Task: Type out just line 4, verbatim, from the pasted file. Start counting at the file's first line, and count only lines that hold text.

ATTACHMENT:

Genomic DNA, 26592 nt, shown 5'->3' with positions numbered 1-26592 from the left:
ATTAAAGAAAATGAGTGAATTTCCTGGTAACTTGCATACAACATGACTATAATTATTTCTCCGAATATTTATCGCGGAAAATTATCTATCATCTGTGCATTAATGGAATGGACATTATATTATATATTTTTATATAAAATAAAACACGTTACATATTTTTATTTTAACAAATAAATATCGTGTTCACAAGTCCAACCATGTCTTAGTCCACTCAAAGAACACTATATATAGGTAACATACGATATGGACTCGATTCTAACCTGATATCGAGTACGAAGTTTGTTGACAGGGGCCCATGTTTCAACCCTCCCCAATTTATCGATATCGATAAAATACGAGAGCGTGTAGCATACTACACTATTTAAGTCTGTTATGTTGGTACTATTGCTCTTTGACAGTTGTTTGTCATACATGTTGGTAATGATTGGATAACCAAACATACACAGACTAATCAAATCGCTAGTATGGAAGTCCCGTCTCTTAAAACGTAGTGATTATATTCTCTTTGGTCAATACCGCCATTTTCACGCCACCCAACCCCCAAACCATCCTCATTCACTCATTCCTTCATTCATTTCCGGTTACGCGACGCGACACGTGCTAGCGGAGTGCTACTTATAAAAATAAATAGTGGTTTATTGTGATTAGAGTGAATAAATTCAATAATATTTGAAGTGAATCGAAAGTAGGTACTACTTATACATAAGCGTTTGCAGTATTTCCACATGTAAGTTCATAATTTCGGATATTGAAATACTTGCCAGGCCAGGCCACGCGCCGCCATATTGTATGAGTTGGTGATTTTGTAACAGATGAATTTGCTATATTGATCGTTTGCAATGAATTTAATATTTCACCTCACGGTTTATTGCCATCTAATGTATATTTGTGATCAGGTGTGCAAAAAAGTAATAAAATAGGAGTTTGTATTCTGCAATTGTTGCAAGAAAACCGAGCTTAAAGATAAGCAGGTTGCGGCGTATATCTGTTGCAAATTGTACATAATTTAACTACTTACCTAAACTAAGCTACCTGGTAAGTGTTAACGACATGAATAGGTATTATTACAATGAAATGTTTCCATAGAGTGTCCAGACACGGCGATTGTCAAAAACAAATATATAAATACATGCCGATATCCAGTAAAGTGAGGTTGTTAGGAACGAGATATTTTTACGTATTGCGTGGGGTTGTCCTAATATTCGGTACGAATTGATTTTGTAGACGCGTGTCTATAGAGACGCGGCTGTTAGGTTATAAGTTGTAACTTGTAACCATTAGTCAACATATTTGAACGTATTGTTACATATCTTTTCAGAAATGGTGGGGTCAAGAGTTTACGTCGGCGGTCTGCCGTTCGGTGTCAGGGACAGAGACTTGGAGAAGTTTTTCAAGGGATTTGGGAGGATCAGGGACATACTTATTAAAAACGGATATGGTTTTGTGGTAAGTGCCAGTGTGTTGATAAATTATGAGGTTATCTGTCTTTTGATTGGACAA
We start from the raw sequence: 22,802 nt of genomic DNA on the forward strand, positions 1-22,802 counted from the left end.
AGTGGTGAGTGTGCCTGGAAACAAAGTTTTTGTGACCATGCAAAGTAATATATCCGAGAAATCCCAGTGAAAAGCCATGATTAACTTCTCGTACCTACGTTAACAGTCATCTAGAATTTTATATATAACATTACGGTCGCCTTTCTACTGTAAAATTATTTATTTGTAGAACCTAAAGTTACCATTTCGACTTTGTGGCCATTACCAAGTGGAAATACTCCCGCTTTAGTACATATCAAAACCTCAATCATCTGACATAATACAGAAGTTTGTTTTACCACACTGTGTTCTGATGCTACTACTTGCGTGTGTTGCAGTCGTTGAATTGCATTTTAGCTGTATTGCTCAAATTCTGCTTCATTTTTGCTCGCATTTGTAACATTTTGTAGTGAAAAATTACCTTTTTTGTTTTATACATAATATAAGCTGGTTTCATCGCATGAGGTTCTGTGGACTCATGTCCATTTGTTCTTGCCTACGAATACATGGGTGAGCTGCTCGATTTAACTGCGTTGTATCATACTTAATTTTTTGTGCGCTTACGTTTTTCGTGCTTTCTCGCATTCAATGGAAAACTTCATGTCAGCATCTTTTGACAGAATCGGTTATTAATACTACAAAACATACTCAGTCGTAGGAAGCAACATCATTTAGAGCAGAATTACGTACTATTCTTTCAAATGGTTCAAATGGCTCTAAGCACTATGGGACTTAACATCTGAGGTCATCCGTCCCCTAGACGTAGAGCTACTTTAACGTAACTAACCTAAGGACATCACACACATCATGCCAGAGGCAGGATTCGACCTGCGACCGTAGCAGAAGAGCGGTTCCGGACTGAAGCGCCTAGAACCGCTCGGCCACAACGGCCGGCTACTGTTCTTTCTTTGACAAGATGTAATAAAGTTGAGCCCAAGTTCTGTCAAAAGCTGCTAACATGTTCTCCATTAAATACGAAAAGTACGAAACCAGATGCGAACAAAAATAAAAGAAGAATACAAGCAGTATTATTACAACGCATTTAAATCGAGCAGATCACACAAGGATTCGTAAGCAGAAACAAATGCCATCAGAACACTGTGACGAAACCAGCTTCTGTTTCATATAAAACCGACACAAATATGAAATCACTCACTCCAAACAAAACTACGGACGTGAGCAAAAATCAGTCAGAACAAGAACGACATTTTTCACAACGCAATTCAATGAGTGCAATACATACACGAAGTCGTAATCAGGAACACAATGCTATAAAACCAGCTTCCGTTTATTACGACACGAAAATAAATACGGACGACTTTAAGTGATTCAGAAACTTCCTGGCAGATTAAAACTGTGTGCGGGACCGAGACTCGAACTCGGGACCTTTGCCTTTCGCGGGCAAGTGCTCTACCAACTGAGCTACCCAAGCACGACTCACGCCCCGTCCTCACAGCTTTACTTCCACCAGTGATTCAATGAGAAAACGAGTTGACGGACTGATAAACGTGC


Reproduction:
AGTGGTGAGTGTGCCTGGAAACAAAGTTTTTGTGACCATGCAAAGTAATATATCCGAGAAATCCCAGTGAAAAGCCATGATTAACTTCTCGTACCTACGTTAACAGTCATCTAGAATTTTATATATAACATTACGGTCGCCTTTCTACTGTAAAATTATTTATTTGTAGAACCTAAAGTTACCATTTCGACTTTGTGGCCATTACCAAGTGGAAATACTCCCGCTTTAGTACATATCAAAACCTCAATCATCTGACATAATACAGAAGTTTGTTTTACCACACTGTGTTCTGATGCTACTACTTGCGTGTGTTGCAGTCGTTGAATTGCATTTTAGCTGTATTGCTCAAATTCTGCTTCATTTTTGCTCGCATTTGTAACATTTTGTAGTGAAAAATTACCTTTTTTGTTTTATACATAATATAAGCTGGTTTCATCGCATGAGGTTCTGTGGACTCATGTCCATTTGTTCTTGCCTACGAATACATGGGTGAGCTGCTCGATTTAACTGCGTTGTATCATACTTAATTTTTTGTGCGCTTACGTTTTTCGTGCTTTCTCGCATTCAATGGAAAACTTCATGTCAGCATCTTTTGACAGAATCGGTTATTAATACTACAAAACATACTCAGTCGTAGGAAGCAACATCATTTAGAGCAGAATTACGTACTATTCTTTCAAATGGTTCAAATGGCTCTAAGCACTATGGGACTTAACATCTGAGGTCATCCGTCCCCTAGACGTAGAGCTACTTTAACGTAACTAACCTAAGGACATCACACACATCATGCCAGAGGCAGGATTCGACCTGCGACCGTAGCAGAAGAGCGGTTCCGGACTGAAGCGCCTAGAACCGCTCGGCCACAACGGCCGGCTACTGTTCTTTCTTTGACAAGATGTAATAAAGTTGAGCCCAAGTTCTGTCAAAAGCTGCTAACATGTTCTCCATTAAATACGAAAAGTACGAAACCAGATGCGAACAAAAATAAAAGAAGAATACAAGCAGTATTATTACAACGCATTTAAATCGAGCAGATCACACAAGGATTCGTAAGCAGAAACAAATGCCATCAGAACACTGTGACGAAACCAGCTTCTGTTTCATATAAAACCGACACAAATATGAAATCACTCACTCCAAACAAAACTACGGACGTGAGCAAAAATCAGTCAGAACAAGAACGACATTTTTCACAACGCAATTCAATGAGTGCAATACATACACGAAGTCGTAATCAGGAACACAATGCTATAAAACCAGCTTCCGTTTATTACGACACGAAAATAAATACGGACGACTTTAAGTGATTCAGAAACTTCCTGGCAGATTAAAACTGTGTGCGGGACCGAGACTCGAACTCGGGACCTTTGCCTTTCGCGGGCAAGTGCTCTACCAACTGAGCTACCCAAGCACGACTCACGCCCCGTCCTCACAGCTTTACTTCCACCAGTGATTCAATGAGAAAACGAGTTGACGGACTGATAAACGTGC